The Dream Lover/Bullmoose Session
During the week of March 5, 1959, Bobby's then-current single, "Plain Jane" was at
#38 in the Billboard charts (for the second week). It would be its peak position. Four
weeks later, the record would drop off the charts. "Mack the Knife" (as well as the
eleven other songs for the "That's All" album) had already been recorded, but not
yet released. (Al DiOrio gives March 23, 1959, as the release date of the LP.)
Only two songs were recorded during this three-hour session, but they are among the
best recordings of Bobby's career. The arrangement of "Dream Lover" was more
sophisticated than on his previous records and this, allied to more elaborate
production, accounted for the 32 takes it allegedly took to complete the recording.
For this particular session, Bobby was happy to have someone else take care of the
piano playing so that he could concentrate on singing. The pianist in question was
none other than Neil Sedaka, who had only scored one hit until then, "The Diary"
(still at #47 in that particular week), but his second RCA single, "I Go Ape" was
about to enter the Hot 100, in mid-March. On "Dream Lover", Sedaka's piano is
barely audible, but he surely makes his presence felt on "Bullmoose".
Jeff Bleiel writes:
"Dream Lover" was built on a Latin dance rhythm, a shuffle beat called cha-lypso.
The song was a subtle move from simplistic rock and roll structure to songs
designed to appeal to an older audience. "Dream Lover" was his third million seller.
Of all the songs Darin ever wrote, "Dream Lover" is the one that has stood the test
of time and become a true pop standard. It has been recorded by Rick Nelson, Glen
Campbell, Dion, Tony Orlando, Johnny Nash, Don McLean, Ben E. King and the
Paris Sisters, among others.
"Dream Lover," which reached #2 in June 1959, was an important transitional record
for Darin. It still had something of a rock 'n' roll feel, and it was still the teenage
audience which made it a hit. But it also gave Darin the opportunity to croon, to
show off the more traditional singing style he was using in his nightclub act.
More and more, adults started to take notice of Bobby Darin. When he performed
"Dream Lover" on the "Ed Sullivan Show" in May 1959, the audience saw a suave
entertainer snapping his fingers, twirling, and shrugging his shoulders with the beat
of the song. He came across with the confidence and polish of a showman twice his age.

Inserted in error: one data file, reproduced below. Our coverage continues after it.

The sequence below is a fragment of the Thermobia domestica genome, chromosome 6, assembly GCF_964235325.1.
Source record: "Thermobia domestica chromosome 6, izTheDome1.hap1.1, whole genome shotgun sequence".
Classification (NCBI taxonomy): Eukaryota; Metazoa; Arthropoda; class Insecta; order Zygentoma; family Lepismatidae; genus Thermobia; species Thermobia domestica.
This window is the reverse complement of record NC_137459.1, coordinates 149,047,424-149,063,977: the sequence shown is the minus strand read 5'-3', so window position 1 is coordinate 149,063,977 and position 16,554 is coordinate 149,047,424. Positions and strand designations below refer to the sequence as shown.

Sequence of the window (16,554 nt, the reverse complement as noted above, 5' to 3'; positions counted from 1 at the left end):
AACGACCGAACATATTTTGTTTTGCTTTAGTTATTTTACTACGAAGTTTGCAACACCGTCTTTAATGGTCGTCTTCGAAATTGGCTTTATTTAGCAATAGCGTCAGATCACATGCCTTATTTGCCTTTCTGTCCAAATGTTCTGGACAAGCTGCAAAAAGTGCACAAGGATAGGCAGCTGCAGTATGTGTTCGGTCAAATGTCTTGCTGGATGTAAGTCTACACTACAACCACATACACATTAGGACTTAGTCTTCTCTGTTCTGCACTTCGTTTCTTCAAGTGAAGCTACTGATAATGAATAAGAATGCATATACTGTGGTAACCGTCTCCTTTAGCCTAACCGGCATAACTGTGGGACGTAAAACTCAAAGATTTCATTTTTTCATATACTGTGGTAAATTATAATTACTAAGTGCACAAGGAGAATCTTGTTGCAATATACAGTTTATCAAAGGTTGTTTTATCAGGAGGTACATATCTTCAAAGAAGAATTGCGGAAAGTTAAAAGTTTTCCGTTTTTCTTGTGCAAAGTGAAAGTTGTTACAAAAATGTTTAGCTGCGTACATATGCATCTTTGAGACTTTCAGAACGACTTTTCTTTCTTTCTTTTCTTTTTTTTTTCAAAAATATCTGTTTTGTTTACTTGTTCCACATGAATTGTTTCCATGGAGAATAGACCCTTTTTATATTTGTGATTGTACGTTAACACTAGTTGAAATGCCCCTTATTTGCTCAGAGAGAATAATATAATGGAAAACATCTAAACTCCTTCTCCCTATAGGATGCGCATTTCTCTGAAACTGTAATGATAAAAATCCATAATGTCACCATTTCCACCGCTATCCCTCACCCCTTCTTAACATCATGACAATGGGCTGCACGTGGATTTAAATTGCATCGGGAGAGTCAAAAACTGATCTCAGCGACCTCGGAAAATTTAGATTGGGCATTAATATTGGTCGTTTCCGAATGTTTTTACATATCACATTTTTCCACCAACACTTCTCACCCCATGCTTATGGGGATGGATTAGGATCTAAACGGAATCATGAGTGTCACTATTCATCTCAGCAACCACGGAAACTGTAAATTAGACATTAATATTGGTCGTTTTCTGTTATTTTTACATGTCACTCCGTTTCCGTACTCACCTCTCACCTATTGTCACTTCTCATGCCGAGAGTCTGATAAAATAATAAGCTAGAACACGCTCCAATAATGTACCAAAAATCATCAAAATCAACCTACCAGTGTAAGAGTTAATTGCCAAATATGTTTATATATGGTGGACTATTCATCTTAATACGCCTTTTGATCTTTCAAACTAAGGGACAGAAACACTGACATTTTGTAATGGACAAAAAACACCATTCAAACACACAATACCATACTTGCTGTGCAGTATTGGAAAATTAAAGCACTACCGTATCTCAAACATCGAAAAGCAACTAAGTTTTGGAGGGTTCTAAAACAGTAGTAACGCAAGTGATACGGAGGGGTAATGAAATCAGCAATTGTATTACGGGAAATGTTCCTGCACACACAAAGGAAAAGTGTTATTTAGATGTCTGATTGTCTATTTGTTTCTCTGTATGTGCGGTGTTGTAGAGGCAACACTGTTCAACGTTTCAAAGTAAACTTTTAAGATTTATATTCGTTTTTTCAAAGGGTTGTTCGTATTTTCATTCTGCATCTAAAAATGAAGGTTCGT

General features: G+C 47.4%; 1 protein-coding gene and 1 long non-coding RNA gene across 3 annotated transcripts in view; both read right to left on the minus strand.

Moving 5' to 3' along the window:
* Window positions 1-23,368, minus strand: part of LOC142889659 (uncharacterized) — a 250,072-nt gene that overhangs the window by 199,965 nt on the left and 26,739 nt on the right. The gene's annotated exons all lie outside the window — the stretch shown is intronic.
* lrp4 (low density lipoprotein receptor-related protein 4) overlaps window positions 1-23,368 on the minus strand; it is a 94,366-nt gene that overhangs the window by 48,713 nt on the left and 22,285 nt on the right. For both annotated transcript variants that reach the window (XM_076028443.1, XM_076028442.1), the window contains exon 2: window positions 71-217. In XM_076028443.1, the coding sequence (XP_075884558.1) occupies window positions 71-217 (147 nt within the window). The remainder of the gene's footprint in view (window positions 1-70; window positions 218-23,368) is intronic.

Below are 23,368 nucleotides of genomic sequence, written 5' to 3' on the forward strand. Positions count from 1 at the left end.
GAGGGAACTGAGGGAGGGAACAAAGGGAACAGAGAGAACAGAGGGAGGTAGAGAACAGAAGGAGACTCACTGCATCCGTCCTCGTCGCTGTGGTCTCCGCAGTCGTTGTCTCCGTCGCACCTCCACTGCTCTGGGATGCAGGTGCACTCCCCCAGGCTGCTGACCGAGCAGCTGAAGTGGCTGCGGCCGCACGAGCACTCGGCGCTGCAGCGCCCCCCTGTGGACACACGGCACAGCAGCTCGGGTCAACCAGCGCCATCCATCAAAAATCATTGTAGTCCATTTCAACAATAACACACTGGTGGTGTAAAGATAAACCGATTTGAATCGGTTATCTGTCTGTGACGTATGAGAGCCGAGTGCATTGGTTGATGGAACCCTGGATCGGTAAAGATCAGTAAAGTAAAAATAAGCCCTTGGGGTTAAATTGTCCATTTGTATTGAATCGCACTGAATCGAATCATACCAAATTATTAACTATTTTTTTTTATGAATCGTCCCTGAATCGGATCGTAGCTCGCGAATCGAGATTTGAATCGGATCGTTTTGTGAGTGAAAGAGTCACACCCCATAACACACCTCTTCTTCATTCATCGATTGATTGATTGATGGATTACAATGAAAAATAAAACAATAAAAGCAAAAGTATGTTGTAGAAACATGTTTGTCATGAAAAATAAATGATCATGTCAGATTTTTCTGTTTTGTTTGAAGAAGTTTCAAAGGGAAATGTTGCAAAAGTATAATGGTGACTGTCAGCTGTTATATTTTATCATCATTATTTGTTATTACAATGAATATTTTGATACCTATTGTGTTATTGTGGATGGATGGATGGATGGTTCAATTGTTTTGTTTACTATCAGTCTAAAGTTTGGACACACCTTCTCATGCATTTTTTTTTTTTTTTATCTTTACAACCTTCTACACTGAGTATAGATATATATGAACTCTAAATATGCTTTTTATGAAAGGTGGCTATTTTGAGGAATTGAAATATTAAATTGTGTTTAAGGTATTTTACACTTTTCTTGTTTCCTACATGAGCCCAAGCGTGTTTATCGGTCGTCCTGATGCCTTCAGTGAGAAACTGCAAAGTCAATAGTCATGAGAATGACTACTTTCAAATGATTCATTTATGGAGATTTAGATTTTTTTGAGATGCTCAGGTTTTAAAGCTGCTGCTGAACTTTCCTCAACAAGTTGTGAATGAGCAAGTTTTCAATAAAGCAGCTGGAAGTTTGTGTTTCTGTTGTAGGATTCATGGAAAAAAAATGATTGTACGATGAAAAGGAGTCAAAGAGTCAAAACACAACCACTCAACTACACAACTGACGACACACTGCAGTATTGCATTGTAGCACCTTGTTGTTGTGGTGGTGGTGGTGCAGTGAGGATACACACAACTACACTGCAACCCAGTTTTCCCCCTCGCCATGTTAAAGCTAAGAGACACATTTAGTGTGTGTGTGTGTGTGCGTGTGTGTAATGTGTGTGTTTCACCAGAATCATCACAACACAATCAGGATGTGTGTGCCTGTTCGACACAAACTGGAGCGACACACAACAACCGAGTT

Darin explained the songwriting process behind his most often-covered and commercial
songwriting effort: "I had just discovered the C-Am-F-G7 progression on the piano,"
he said. "I stretched them out and I like the space I felt in there, and the words just flowed."
The arrangement of "Dream Lover" differed from Darin's earlier rock productions in that
strings and background vocalists were used rather than a saxophone section.
And Bleiel goes on to comment on "Bullmoose":
Although it did not become a hit, "Bullmoose" is perhaps the greatest rock 'n' roll record
Darin ever made. It features a loud, Holly-like electric guitar and absolutely wild piano
playing that is very uncharacteristic of Sedaka. (Apparently Bleiel never heard "I Go Ape"
and "Ring A Rockin'" - Dik) Exuberant vocals from Darin are the icing on the rocking cake.
"Bullmoose" could actually qualify as a great lost fifties rock 'n' roll gem, and those who
doubt Darin's credentials as a rock 'n' roller should give this side a listen.
(Quotes from: Jeff Bleiel, That's All : Bobby Darin On Record, Stage & Screen. New York :
Popular Culture Ink, 1994, page 21, 23. With thanks to Marilyn Brown.)
"Dream Lover"/"Bullmoose" was released as Atco 6140 on April 6, 1959.
Billboard made it a "Spotlight winner of the week" : "Darin has two potent sides that
should keep him on the charts.' Dream Lover' is a medium rhythm side that is chanted
strongly over fine ork support. 'Bullmoose' is a rocker, and Darin presents it with drive."
"Dream Lover" entered the Billboard charts in the week of April 20 (at #90), peaked at #2,
and stayed on the Hot 100 for 17 weeks. In the United Kingdom it was #1 for four weeks.
I agree that "Bullmoose" is Bobby's best rocker. In fact, when I joined the list in February
2000, I made no secret of the fact that "Bullmoose" is my favorite Darin record, period.
Perhaps some of you remember that (long) post. The song also came out on top when we
did a Darin poll on the Shakin' All Over list, which concentrates on rock 'n' roll from the
The guitar sound on "Bullmoose" is certainly more aggressive than on any previous Atco
recording. It's a pity that no information is available about the identity of this guitarist.
It's probably a well-known NYC session man, but I don't believe it's someone who had
played guitar on Bobby's earlier Atco tracks.
-- Dik de Heer
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